my daughter and i went to see john prine for the first time on last Friday night - what a great concert! loved the way he rocked out with jason wilbur - loved his dance moves!!! his music is poetry for the masses - it really hits home. patti griffin was wonderful - so soulful, what a voice.

Jim Sullivan
Full Review and comments: here
John Prine in his prime at Citi Wang.
   Early on in Friday’s concert at Citi Wang Theatre, John Prine fondly referenced Club Passim, the tiny Cambridge folk venue he played when he was starting out. Over the course of a 100-minute set, he made the Wang feel like a bigger Passim. It was an evening of intimate, melodic country-folk music, by turns wry, droll and poignant.
   It was also, as he suggested, a tad morbid. Prine introduced the jaunty “Fish and Whistle” by saying he wrote it to counter the fact, in many songs, “I killed all my characters by the end.”
   Not all of them. One of the most wrenching songs was “Hello in There,” where Prine sang of old age and loneliness. Prine’s burred voice used to sound older than his years; at 63, he’s caught up, and it’s a perfect, lived-in fit.
   Prine played most of the set with guitarist/mandolinist Jason Wilber. (Bassist Dave Jacques was ill and couldn’t perform.) There was both a delicacy and richness to their blend of electric and acoustic guitars, of lead and rhythm.
   The set started with “Spanish Pipedream” and “Crooked Piece of Time” - both upbeat-sounding - and closed with the frenzied “Paradise.” But Prine was mostly concerned with the middle ground, where life’s hard knocks and fleeting pleasures overlap. In songs such as “Crazy as a Loon” and “Lake Marie,” there was success and failure, humor and seriousness.
Prine uses steady images - clocks that keep ticking and rivers that keep running - to anchor the craziness all around. All is cyclical.   Prine’s songs are rife with struggle, but more convey a sense of dogged persistence than they do failure.
   Opener Patty Griffin joined Prine on two songs. Griffin’s set was sublime. A lapsed Catholic, she sang gospel and scored with a humorous, albeit vicious, new breakup song, “Our Love Is a Dud.” Sang Griffin: Are you a narcissist or just a dark star?

mike r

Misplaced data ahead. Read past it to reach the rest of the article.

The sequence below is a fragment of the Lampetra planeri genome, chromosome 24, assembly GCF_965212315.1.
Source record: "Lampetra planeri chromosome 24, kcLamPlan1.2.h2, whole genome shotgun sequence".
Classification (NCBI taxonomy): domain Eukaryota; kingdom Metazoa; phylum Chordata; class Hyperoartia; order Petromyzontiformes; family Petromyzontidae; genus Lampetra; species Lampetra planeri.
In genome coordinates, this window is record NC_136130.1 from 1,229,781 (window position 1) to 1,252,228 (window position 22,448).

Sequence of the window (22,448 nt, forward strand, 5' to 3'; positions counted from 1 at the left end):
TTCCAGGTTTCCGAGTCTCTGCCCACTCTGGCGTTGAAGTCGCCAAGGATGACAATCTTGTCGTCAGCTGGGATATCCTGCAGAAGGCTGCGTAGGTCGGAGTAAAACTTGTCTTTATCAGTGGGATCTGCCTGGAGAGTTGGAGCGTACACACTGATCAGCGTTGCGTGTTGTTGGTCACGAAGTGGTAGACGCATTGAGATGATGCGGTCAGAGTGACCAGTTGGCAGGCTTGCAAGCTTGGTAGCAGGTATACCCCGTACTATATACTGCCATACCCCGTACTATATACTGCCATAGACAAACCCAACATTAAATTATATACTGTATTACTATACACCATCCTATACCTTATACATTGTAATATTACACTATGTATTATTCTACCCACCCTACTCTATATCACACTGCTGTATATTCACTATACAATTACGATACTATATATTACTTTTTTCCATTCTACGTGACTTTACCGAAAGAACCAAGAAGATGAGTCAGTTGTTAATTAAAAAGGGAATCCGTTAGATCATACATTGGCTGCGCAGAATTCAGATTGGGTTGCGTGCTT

John Prine and Jason Wilber, minus the recuperating Dave Jacques and with the help of Patti Griffin played to a full house at The Wang Center in Boston, MA last night. John's "lick" that he bemusedly described by stating "I sure as hell have gotten a lot of mileage out of this lick" should be studied by some neuroscientist somewhere with brain imaging techniques aiming to find the source of happiness, as the melodic fountain spring of all his songs causes such joy for its performer and audience. A note here, a phrasing there, a metaphor somewhere else -- one of the pleasures of watching John Prine perform is to see how happy his music makes him. Jayson Wilber is infected with the blithe spirit, too. "The leprechaun" as my friend Paul, in appreciative amazement, described Mr. Prine, walked off the stage grinning and with a bounce to his step, energized by the music he and Mr. Wilber had just treated the appreciative audience to. The mutual appreciation between Mr. Prine and his audience was conveyed by a "Thank you!" shouted by an audience member to Mr. Prine after a beautiful rendition of "Hello in There," followed by "No, thank you," from Mr. Prine, stepping up to the microphone grinning and bowing, as well as by Mr. Prine's delighted acknowledgement of a group of audience members' "loon calls" at the end of Crazy as a Loon, responding to the loon call that Mr. Prine used in the song, a sound he described as being "more like a nervous owl." Jayson Wilber was outstanding. On several songs, his guitar work brought Spanish flavor. On Bear Creek it was as if he was barely in control of his fret hand, as it moved fluidly up the neck of the guitar, chasing after Mr. Prine's driving Gibson. On all songs, most memorably for me on Six O'Clock News and Saddle in the Rain, but everywhere you wanted to look, Mr. Wilber's guitar work found tones and accents that worked beautifully within the lyrics and phrasings of Mr. Prine. Patti Griffin joined Mr. Prine for an all-too-brief two songs, In Spite of Ourselves and Long Monday. Come on, Mr. Prine, you two were just getting warmed up! Ms. Griffin's set was laid back and delightful, with her piercingly lovely voice backed by intelligent and spare backup guitar work. I am sorry I have blanked on the name of Ms. Griffin's guitar player, but the generous opening set was well appreciated by the audience, which included Ms. Griffin's mother, and ended with a shout out to Worcester, MA on Table Talk. I will not be able to recreate the set list, but I do remember: Spanish Pipedream, Six O'Clock News, Sam Stone, Glory of True Love (I think), Long Monday, Bear Creek, Paradise, Crooked Piece of Time, Saddle in the Rain, Sins of Memphisto, Fish and Whistle, All the Best, Lake Marie, Angel from Montgomery, Hello in There, Speed of the Sound of Loneliness, That's the Way that the World Goes 'Round, In Spite of Ourselves and Please Don't Bury Me. Our group had a wonderful time. Here's to Ginny, Paul, Cori and my wife Lillian, and sorry to Ginny's son who was not able to make it. The audience was family friendly, the venue was excellent, and the music was a four leaf clover.